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Pickle Me This

April 21, 2014

A Tale for the Time Being

a-tale-for-the-time-beingIt was during the summer of 2001 that I started flexing the muscles that would soon come to constitute the foundation of my self, by which I mean that I started book buying in earnest, books that weren’t secondhand paperbacks on my course lists. It was a pretty fantastic time to be buying books. I wasn’t worldly enough to be aware of Toronto’s independent bookshop scene, but I lived at Bay and Charles and was pretty thrilled by this huge and marvellous Indigo shop that had opened up around the corner, and around the corner from there was Chapters, another mega-bookshop, and this was back when mega-bookshops actually sold books. You know, I have nostalgia for those days, when I thought Chapters and Indigo were wonderlands. Like the World’s Biggest Bookstore, but with comfy chairs, and no dingy lighting. Plus, that summer I was working on King Street East, and at lunch time, we’d stop in at Nicholas Hoare and Little York Books, and suddenly my paycheques weren’t going so far, but there I was with The Portable Dorothy Parker and Zadie Smith’s White Teeth, and I was this close to being a grown-up person who could buy books whenever she damn well wanted to. It was delicious.

Though I think I got it on sale, Ruth Ozeki’s My Year of Meats. A hardcover on the remainder shelf, and I bought it at the Bloor Street Chapters. (I loved that store. I still resent the clothing store that later took over the space.) It may well have been the first hardcover I’d ever bought in my life, remaindered or otherwise. It was a monumental acquisition, fun, smart and quirky. As with White Teeth, it brought me an awareness that literature was being written right now, which had never occurred to me as I was plugging away at my English BA. That there was literature beyond my course lists, Joseph Conrad, orange paperbacks, and the New Canadian Library. Ruth Ozeki was a revelation.

And so I’ve been happy to be revelling in her wonderful new novel, A Tale for the Time Being. Everybody on earth already read this book last year and it was listed for all kinds of awards, but I only just got to it now, and it’s so wonderful. So full of everything, and there was the part that reminded me of Back to the Future, and the other that reminded me of A Swiftly Tilting Planet. It was heartbreaking, strange and really beautiful. Definitely worthy of all the acclaim.

This week, I also read Hetty Dorval by Ethel Wilson, who I’d never read before, and that was great too. I was inspired to finally pick it up by Theresa Kishkan’s blog post, and it was partly so great to read because I was reading the Persephone edition.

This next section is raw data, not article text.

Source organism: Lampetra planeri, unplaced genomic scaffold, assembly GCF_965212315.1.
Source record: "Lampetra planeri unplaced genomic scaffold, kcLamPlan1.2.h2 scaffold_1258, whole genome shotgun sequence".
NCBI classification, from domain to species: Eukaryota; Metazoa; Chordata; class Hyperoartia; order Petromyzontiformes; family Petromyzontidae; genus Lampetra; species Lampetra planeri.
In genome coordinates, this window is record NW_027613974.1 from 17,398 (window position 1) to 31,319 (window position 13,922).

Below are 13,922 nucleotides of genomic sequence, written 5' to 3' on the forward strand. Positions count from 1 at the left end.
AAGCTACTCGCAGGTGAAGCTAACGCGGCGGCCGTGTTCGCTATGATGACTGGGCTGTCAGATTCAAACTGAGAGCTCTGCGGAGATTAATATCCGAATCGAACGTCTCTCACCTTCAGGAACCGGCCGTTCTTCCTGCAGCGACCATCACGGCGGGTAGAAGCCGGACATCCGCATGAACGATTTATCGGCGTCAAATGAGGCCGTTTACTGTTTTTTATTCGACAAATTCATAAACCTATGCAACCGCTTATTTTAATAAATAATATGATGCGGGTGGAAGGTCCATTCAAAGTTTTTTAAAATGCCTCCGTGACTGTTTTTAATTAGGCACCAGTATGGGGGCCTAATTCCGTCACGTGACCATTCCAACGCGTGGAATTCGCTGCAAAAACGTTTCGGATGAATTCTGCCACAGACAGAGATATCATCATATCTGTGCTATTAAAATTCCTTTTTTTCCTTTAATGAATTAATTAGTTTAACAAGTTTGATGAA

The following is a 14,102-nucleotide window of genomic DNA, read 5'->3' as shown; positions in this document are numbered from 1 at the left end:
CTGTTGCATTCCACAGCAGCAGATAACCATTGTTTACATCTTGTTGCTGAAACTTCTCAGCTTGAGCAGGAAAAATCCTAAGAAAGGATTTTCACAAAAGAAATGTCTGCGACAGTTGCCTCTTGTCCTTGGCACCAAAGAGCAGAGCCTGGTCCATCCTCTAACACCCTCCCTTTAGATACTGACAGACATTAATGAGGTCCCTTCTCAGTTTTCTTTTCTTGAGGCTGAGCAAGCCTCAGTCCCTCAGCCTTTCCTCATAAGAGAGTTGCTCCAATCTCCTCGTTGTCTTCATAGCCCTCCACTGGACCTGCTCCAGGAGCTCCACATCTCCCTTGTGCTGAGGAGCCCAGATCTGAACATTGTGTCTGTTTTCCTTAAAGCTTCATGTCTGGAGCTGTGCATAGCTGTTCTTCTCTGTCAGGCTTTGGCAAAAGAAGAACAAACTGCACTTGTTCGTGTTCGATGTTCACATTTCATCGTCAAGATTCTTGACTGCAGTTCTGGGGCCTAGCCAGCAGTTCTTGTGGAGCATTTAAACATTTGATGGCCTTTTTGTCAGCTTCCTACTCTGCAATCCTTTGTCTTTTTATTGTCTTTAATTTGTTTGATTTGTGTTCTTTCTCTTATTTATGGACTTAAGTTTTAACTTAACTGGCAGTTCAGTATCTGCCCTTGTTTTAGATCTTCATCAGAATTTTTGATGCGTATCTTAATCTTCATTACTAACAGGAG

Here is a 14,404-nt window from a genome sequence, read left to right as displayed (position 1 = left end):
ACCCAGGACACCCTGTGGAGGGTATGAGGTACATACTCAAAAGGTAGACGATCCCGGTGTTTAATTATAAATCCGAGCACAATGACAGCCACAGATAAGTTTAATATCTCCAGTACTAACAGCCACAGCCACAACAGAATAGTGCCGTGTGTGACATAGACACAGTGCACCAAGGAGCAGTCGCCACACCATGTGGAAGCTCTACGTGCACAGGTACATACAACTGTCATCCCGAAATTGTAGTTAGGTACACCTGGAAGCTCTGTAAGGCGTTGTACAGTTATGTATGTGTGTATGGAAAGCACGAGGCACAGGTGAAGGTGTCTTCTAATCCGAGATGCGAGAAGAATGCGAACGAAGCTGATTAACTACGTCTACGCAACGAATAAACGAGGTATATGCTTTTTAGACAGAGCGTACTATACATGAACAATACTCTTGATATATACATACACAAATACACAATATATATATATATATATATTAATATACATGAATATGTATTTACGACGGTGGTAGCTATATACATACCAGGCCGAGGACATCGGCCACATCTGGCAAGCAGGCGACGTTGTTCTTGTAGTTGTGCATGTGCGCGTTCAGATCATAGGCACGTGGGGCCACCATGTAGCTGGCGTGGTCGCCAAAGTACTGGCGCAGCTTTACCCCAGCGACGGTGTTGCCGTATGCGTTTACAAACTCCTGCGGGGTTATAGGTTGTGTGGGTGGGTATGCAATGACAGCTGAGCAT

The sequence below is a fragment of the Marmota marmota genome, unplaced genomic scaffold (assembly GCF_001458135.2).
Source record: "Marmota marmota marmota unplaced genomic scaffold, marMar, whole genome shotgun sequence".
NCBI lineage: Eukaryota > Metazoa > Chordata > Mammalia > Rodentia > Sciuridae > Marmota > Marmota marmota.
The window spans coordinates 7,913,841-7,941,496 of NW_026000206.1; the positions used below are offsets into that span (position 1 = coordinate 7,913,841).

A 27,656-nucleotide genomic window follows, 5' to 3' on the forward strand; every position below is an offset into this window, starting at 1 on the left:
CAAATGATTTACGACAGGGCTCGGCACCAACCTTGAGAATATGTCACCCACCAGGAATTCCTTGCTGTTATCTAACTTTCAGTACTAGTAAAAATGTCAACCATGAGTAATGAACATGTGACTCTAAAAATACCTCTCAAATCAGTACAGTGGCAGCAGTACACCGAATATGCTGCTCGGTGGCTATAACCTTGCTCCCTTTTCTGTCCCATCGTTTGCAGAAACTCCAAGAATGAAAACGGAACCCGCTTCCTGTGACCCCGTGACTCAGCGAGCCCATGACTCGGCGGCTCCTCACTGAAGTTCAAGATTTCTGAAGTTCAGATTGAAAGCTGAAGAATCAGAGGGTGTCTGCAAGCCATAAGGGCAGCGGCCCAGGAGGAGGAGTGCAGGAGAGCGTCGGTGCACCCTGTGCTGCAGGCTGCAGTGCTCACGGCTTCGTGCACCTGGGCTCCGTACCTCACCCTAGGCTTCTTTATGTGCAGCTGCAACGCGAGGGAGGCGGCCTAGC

5 thoughts on “A Tale for the Time Being”

  1. theresa says:

    Kerry, this is such a lovely post. I loved My Year of Meats and All Over Creation and look forward to the new one. You’re right about the literature we discover that is being written right now. I felt that way with Jeanette Winterson and (strangely) John Banville. I remember them by place — where I was when I found them. And today I found a few books in Edmonton where we are staying with our younger son and his wife (who are expecting a baby in July! Guess what they’re getting for a birth gift, among other things: a certain book about motherhood…) and know that they will be scented (somehow) with the melting snow, the long walk over the highlevel bridge, the Mill Creek ravine…

  2. Tanya says:

    You are reminding me of the glory days of bookstores in TO. I lived at Church and Front and haunted Nicolas Hoare.

  3. deanna says:

    Oh, I loved this book to distraction… so glad you did too. Perhaps this is what we should have read this month for Vicious Circle?

  4. When I first read My Year of Meats, I felt that Ozeki had created a character who most reflected ME. I just felt like the main character was a lot like me and I had never felt that feeling before, as intensely.

    When I saw Ruth at the Ottawa Writers Fest last year, we had a great chat, and I was telling her I should re-read the book after becoming an ag reporter. 🙂

    I definitely need to do that.

  5. Shaun Hunter says:

    Okay, I’m among the last people on earth who haven’t read A Tale for the Time Being, and I started it last week, too. Like Alexis says about My Year of Meats, the character Ruth is me, tugging on all the loose bits that have been rattling around in my head. And yes, what a feeling.

    So, spoiler alerts please, Kerry! Because I don’t want anything to get in the way of savouring your blog.

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